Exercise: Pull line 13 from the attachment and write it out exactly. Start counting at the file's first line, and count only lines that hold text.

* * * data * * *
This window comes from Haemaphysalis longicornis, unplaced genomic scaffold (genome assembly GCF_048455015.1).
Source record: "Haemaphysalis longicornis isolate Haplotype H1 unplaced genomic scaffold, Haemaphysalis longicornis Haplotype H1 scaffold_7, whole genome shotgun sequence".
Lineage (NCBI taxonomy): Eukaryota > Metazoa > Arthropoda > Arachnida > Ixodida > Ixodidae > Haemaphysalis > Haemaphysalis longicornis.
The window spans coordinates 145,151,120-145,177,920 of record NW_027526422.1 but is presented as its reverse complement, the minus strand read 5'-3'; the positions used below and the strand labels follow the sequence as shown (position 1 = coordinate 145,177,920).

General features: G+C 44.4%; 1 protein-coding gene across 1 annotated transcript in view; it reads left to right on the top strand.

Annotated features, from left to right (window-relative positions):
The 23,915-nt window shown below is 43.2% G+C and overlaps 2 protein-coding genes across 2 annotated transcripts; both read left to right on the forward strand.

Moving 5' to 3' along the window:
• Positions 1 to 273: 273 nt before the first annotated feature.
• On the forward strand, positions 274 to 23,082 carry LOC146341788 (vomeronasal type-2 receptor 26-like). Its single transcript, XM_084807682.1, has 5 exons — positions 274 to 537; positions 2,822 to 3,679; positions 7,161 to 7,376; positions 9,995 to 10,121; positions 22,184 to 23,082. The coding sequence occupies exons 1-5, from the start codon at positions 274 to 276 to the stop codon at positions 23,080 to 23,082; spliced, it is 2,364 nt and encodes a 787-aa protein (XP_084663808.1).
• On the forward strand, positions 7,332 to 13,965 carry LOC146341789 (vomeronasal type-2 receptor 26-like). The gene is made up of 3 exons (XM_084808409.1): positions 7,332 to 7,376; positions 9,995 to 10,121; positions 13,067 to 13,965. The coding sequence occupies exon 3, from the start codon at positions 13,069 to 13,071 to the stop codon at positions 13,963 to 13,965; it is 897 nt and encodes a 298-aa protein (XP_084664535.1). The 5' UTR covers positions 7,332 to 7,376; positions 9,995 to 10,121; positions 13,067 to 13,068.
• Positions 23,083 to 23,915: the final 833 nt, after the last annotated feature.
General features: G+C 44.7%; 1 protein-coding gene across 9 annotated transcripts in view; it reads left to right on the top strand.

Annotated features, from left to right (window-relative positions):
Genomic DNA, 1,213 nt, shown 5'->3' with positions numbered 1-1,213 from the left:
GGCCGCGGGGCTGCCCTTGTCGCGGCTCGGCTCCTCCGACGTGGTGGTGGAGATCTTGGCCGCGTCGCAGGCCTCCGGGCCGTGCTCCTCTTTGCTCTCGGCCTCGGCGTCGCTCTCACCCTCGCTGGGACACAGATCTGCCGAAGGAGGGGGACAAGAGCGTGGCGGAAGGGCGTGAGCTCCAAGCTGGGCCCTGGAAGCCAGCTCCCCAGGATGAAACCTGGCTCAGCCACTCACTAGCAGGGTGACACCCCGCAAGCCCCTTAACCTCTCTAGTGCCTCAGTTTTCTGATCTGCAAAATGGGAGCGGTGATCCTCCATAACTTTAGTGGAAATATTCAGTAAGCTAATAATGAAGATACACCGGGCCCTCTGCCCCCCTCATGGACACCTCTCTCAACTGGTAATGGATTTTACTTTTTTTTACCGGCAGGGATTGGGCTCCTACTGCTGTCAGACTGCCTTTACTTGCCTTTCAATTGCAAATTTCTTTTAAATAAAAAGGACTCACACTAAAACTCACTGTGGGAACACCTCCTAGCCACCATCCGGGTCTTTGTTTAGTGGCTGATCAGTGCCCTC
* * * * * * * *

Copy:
General features: G+C 44.7%; 1 protein-coding gene across 9 annotated transcripts in view; it reads left to right on the top strand.